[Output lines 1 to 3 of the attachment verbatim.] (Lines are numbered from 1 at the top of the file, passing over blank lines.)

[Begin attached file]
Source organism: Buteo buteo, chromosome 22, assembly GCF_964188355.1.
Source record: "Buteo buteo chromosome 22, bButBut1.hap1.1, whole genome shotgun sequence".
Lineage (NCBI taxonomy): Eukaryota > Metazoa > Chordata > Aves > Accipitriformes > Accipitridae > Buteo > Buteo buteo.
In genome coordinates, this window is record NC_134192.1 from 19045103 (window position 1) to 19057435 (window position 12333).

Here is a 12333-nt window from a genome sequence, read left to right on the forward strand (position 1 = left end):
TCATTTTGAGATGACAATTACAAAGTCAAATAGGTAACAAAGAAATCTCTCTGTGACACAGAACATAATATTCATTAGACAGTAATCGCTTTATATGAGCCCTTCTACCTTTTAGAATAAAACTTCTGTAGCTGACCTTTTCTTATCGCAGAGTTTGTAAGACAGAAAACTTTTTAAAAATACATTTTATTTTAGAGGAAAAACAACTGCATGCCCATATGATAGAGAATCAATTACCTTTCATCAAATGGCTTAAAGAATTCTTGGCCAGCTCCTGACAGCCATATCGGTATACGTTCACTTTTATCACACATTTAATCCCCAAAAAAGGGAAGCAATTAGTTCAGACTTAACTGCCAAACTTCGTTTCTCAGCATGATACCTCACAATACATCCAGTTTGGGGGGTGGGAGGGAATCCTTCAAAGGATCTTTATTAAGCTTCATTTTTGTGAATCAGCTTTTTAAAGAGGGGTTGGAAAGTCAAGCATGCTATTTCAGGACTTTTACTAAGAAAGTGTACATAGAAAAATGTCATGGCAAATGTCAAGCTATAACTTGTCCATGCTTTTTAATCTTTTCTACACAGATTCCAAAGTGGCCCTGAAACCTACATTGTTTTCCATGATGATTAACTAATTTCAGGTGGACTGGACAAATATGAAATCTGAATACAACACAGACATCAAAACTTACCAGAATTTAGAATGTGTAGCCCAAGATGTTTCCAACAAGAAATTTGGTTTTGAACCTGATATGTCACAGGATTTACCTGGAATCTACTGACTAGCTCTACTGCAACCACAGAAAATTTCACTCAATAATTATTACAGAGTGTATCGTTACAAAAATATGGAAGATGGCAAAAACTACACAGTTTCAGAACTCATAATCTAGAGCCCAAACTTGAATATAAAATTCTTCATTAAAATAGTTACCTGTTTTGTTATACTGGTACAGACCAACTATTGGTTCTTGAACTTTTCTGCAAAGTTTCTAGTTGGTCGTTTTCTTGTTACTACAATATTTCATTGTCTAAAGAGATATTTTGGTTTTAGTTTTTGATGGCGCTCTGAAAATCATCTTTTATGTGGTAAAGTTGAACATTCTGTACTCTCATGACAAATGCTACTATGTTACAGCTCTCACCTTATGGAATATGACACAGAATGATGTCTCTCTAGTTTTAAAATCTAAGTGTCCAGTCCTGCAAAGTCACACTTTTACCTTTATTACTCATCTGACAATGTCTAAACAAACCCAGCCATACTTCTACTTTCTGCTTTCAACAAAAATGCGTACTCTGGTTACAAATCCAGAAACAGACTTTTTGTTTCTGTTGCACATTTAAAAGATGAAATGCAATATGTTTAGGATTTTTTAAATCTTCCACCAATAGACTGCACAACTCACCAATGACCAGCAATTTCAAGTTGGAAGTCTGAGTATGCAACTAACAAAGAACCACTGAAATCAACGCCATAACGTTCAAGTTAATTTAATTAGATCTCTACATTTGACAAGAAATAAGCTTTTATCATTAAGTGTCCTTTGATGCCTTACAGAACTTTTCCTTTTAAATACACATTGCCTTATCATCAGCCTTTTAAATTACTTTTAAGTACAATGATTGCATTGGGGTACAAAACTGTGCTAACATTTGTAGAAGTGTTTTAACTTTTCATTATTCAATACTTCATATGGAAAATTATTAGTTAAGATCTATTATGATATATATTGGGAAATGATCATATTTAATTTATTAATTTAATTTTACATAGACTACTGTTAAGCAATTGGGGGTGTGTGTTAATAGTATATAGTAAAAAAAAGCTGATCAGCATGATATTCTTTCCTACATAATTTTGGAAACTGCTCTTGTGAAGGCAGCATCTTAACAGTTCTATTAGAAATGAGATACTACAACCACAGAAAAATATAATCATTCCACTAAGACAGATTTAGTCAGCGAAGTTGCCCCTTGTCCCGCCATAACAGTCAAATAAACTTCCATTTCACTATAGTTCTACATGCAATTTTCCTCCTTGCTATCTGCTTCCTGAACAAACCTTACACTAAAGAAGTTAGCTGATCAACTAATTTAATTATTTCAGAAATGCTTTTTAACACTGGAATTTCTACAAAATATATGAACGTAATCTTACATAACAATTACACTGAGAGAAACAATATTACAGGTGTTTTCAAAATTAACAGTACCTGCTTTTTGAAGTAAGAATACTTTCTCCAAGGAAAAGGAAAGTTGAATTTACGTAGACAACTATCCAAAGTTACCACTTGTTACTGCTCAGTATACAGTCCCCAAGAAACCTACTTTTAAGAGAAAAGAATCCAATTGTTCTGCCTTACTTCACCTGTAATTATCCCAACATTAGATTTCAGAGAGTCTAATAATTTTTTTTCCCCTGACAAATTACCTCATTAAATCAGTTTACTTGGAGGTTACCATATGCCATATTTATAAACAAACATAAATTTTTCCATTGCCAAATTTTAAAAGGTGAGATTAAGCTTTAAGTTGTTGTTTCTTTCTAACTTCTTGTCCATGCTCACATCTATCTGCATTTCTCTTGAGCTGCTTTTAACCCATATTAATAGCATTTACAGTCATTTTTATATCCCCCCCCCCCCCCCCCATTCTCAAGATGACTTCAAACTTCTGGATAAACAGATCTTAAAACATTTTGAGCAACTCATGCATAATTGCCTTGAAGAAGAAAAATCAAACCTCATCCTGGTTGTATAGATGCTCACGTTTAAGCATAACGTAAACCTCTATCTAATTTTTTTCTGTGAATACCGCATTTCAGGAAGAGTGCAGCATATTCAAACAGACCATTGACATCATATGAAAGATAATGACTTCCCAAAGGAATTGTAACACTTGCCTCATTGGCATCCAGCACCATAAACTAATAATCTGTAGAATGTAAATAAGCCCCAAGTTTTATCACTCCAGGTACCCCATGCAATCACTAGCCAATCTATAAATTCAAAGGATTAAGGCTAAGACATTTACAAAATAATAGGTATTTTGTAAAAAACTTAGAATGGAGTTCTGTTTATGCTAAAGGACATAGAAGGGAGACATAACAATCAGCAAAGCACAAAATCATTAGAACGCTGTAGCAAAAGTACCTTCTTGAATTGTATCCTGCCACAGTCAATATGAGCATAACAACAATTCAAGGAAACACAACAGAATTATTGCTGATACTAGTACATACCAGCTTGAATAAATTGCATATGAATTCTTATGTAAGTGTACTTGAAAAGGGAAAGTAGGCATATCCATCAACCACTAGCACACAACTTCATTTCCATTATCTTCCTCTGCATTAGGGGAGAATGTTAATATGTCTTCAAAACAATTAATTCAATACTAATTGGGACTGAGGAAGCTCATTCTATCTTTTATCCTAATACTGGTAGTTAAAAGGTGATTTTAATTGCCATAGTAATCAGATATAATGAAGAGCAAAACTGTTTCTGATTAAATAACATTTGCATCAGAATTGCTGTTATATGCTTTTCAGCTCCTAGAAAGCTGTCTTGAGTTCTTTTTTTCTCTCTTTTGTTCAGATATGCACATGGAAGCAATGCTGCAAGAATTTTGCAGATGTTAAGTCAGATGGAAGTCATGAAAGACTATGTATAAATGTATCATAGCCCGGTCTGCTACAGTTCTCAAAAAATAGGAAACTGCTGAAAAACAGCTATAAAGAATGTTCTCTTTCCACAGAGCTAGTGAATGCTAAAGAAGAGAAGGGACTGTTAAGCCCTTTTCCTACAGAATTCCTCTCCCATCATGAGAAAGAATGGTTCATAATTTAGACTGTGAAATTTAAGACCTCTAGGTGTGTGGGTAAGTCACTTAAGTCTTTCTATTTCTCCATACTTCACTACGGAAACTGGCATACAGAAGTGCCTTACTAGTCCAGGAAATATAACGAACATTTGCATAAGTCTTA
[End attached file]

Source organism: Buteo buteo, chromosome 22, assembly GCF_964188355.1.
Source record: "Buteo buteo chromosome 22, bButBut1.hap1.1, whole genome shotgun sequence".
Lineage (NCBI taxonomy): Eukaryota > Metazoa > Chordata > Aves > Accipitriformes > Accipitridae > Buteo > Buteo buteo.